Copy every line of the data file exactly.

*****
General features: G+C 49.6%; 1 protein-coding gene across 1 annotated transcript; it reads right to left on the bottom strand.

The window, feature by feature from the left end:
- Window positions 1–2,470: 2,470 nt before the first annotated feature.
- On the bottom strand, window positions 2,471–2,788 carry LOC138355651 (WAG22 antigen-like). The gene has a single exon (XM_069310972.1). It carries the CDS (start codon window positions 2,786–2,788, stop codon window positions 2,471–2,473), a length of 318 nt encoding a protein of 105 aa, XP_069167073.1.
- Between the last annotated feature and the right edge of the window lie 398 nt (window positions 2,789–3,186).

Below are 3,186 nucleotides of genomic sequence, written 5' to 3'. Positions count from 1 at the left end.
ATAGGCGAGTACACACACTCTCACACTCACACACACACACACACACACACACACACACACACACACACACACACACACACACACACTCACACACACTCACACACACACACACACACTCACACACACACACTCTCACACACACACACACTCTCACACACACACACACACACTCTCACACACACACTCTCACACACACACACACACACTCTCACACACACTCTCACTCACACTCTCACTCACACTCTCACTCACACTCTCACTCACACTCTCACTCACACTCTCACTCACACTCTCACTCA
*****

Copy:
General features: G+C 49.6%; 1 protein-coding gene across 1 annotated transcript; it reads right to left on the bottom strand.

The window, feature by feature from the left end:
- Window positions 1–2,470: 2,470 nt before the first annotated feature.
- On the bottom strand, window positions 2,471–2,788 carry LOC138355651 (WAG22 antigen-like). The gene has a single exon (XM_069310972.1). It carries the CDS (start codon window positions 2,786–2,788, stop codon window positions 2,471–2,473), a length of 318 nt encoding a protein of 105 aa, XP_069167073.1.
- Between the last annotated feature and the right edge of the window lie 398 nt (window positions 2,789–3,186).

Below are 3,186 nucleotides of genomic sequence, written 5' to 3'. Positions count from 1 at the left end.
ATAGGCGAGTACACACACTCTCACACTCACACACACACACACACACACACACACACACACACACACACACACACACACACACACACTCACACACACTCACACACACACACACACACTCACACACACACACTCTCACACACACACACACTCTCACACACACACACACACACTCTCACACACACACTCTCACACACACACACACACACTCTCACACACACTCTCACTCACACTCTCACTCACACTCTCACTCACACTCTCACTCACACTCTCACTCACACTCTCACTCACACTCTCACTCA